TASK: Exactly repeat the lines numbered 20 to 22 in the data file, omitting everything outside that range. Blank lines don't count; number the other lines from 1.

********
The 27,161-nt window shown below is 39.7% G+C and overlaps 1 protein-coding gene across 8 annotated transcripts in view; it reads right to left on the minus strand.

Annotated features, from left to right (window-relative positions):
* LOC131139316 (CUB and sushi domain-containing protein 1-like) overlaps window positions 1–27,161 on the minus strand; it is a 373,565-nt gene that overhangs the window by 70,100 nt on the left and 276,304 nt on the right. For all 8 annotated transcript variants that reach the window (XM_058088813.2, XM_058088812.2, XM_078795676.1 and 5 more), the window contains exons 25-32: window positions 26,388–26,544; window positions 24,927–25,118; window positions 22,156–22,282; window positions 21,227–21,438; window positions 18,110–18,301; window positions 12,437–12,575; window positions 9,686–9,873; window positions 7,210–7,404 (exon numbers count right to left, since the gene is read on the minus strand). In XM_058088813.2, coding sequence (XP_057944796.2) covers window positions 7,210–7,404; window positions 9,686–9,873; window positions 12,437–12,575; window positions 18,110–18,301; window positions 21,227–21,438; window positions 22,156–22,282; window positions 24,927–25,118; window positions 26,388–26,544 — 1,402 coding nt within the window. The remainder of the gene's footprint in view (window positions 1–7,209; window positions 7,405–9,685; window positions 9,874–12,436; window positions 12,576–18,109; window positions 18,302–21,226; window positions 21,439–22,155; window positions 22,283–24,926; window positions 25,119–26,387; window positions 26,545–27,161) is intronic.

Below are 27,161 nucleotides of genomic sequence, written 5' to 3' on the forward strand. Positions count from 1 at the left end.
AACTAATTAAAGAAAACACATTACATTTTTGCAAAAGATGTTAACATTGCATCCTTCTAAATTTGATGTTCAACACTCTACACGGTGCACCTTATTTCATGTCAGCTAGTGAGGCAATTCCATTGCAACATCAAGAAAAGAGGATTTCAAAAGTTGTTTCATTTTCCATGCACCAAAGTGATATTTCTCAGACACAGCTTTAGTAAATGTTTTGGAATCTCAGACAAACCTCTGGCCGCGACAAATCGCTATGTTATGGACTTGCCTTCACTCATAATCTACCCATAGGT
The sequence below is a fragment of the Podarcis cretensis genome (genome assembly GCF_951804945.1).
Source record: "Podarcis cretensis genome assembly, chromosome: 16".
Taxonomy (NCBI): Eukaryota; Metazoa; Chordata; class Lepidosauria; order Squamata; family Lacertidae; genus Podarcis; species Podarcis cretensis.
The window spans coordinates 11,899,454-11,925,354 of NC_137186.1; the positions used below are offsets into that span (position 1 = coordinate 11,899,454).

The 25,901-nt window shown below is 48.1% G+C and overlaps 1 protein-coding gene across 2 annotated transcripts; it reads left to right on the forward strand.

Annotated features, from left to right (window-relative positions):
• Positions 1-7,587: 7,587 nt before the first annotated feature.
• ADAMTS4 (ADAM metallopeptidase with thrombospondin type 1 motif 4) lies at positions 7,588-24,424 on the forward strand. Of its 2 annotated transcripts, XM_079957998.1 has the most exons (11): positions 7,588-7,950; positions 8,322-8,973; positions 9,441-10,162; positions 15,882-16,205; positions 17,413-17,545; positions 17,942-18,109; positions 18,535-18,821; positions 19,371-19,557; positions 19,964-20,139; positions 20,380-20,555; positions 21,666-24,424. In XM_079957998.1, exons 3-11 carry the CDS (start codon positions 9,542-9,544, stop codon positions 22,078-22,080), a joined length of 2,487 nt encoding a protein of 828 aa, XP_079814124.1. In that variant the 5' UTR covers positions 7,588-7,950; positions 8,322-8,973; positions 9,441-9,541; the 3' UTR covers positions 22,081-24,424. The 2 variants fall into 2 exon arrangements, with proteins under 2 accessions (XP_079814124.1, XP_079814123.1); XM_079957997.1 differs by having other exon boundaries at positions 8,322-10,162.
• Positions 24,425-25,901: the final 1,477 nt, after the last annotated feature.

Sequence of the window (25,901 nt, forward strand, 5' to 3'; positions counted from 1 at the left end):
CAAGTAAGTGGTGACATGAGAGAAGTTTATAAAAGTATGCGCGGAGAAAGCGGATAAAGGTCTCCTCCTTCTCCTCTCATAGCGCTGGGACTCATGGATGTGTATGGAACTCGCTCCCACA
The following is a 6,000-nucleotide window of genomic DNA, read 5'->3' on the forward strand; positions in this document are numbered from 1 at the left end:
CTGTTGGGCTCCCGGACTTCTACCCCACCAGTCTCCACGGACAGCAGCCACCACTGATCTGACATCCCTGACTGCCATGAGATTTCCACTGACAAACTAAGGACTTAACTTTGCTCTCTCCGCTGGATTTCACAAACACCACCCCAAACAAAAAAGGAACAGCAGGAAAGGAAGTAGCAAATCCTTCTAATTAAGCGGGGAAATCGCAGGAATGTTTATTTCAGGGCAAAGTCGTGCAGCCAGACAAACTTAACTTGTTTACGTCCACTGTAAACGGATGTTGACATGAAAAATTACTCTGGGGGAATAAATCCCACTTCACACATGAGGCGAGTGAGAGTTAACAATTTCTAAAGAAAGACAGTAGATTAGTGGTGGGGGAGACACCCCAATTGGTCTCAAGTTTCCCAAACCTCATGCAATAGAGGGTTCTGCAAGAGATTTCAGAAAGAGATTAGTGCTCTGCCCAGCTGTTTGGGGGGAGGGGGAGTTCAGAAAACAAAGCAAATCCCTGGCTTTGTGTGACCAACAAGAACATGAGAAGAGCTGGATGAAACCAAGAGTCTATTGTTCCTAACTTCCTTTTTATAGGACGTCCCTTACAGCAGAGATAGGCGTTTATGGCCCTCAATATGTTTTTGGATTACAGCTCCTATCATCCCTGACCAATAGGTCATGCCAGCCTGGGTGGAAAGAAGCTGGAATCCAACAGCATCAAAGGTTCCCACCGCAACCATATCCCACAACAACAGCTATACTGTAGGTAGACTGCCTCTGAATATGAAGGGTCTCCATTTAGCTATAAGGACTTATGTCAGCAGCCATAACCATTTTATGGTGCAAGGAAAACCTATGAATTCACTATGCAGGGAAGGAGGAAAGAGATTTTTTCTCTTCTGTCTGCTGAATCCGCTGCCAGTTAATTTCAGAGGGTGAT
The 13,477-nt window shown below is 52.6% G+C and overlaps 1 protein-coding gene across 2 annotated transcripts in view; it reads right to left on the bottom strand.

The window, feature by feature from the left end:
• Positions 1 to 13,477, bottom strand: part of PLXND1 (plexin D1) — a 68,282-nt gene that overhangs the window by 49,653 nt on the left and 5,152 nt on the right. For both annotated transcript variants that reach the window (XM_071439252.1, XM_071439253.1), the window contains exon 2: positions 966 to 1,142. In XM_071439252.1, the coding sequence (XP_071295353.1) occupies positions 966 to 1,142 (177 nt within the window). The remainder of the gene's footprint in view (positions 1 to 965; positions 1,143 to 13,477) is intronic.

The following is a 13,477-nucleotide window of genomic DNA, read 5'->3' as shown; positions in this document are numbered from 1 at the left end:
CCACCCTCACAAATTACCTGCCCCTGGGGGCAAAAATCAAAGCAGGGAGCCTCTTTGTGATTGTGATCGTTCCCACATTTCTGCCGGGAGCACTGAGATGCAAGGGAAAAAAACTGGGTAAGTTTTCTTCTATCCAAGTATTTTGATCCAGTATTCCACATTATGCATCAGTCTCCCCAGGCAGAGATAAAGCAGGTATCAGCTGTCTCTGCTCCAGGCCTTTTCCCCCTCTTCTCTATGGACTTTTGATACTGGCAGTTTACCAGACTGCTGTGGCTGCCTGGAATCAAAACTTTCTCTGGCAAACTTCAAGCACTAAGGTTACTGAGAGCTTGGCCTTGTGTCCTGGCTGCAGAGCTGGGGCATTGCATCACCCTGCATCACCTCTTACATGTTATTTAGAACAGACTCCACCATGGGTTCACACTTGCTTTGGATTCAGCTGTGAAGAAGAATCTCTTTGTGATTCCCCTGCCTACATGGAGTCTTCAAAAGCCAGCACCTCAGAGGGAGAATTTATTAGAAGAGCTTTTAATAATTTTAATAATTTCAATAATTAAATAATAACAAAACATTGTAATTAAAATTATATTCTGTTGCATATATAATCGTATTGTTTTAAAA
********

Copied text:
The window, feature by feature from the left end:
• Positions 1 to 13,477, bottom strand: part of PLXND1 (plexin D1) — a 68,282-nt gene that overhangs the window by 49,653 nt on the left and 5,152 nt on the right. For both annotated transcript variants that reach the window (XM_071439252.1, XM_071439253.1), the window contains exon 2: positions 966 to 1,142. In XM_071439252.1, the coding sequence (XP_071295353.1) occupies positions 966 to 1,142 (177 nt within the window). The remainder of the gene's footprint in view (positions 1 to 965; positions 1,143 to 13,477) is intronic.

The following is a 13,477-nucleotide window of genomic DNA, read 5'->3' as shown; positions in this document are numbered from 1 at the left end: